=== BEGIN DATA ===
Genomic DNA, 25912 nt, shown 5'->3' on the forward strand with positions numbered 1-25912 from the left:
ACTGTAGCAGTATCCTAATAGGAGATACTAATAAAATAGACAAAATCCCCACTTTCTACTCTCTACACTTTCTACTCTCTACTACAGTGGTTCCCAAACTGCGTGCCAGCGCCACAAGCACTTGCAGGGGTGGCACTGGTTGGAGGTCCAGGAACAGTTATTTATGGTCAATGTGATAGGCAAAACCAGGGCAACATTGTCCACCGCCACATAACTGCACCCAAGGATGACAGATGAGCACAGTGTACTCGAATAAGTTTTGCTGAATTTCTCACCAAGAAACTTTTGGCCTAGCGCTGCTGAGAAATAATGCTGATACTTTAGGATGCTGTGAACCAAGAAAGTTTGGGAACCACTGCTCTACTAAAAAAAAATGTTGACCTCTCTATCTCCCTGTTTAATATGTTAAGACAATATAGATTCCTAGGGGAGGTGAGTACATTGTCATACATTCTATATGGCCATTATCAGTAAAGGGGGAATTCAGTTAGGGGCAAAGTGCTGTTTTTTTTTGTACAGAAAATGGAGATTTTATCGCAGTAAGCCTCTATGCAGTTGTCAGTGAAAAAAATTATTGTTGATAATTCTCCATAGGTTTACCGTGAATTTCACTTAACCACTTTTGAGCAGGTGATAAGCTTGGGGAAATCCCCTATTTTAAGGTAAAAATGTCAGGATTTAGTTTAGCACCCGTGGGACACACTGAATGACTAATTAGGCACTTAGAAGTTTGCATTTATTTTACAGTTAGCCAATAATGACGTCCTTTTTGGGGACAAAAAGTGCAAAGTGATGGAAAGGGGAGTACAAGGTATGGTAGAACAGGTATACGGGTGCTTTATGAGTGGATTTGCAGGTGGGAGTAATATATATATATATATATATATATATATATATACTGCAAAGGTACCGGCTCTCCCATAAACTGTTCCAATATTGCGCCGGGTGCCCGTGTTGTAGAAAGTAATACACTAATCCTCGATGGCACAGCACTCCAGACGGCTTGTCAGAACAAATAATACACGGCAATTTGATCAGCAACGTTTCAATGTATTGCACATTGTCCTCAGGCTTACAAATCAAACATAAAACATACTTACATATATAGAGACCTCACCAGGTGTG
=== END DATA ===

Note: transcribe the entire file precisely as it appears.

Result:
Genomic DNA, 25912 nt, shown 5'->3' on the forward strand with positions numbered 1-25912 from the left:
ACTGTAGCAGTATCCTAATAGGAGATACTAATAAAATAGACAAAATCCCCACTTTCTACTCTCTACACTTTCTACTCTCTACTACAGTGGTTCCCAAACTGCGTGCCAGCGCCACAAGCACTTGCAGGGGTGGCACTGGTTGGAGGTCCAGGAACAGTTATTTATGGTCAATGTGATAGGCAAAACCAGGGCAACATTGTCCACCGCCACATAACTGCACCCAAGGATGACAGATGAGCACAGTGTACTCGAATAAGTTTTGCTGAATTTCTCACCAAGAAACTTTTGGCCTAGCGCTGCTGAGAAATAATGCTGATACTTTAGGATGCTGTGAACCAAGAAAGTTTGGGAACCACTGCTCTACTAAAAAAAAATGTTGACCTCTCTATCTCCCTGTTTAATATGTTAAGACAATATAGATTCCTAGGGGAGGTGAGTACATTGTCATACATTCTATATGGCCATTATCAGTAAAGGGGGAATTCAGTTAGGGGCAAAGTGCTGTTTTTTTTTGTACAGAAAATGGAGATTTTATCGCAGTAAGCCTCTATGCAGTTGTCAGTGAAAAAAATTATTGTTGATAATTCTCCATAGGTTTACCGTGAATTTCACTTAACCACTTTTGAGCAGGTGATAAGCTTGGGGAAATCCCCTATTTTAAGGTAAAAATGTCAGGATTTAGTTTAGCACCCGTGGGACACACTGAATGACTAATTAGGCACTTAGAAGTTTGCATTTATTTTACAGTTAGCCAATAATGACGTCCTTTTTGGGGACAAAAAGTGCAAAGTGATGGAAAGGGGAGTACAAGGTATGGTAGAACAGGTATACGGGTGCTTTATGAGTGGATTTGCAGGTGGGAGTAATATATATATATATATATATATATATATATATACTGCAAAGGTACCGGCTCTCCCATAAACTGTTCCAATATTGCGCCGGGTGCCCGTGTTGTAGAAAGTAATACACTAATCCTCGATGGCACAGCACTCCAGACGGCTTGTCAGAACAAATAATACACGGCAATTTGATCAGCAACGTTTCAATGTATTGCACATTGTCCTCAGGCTTACAAATCAAACATAAAACATACTTACATATATAGAGACCTCACCAGGTGTG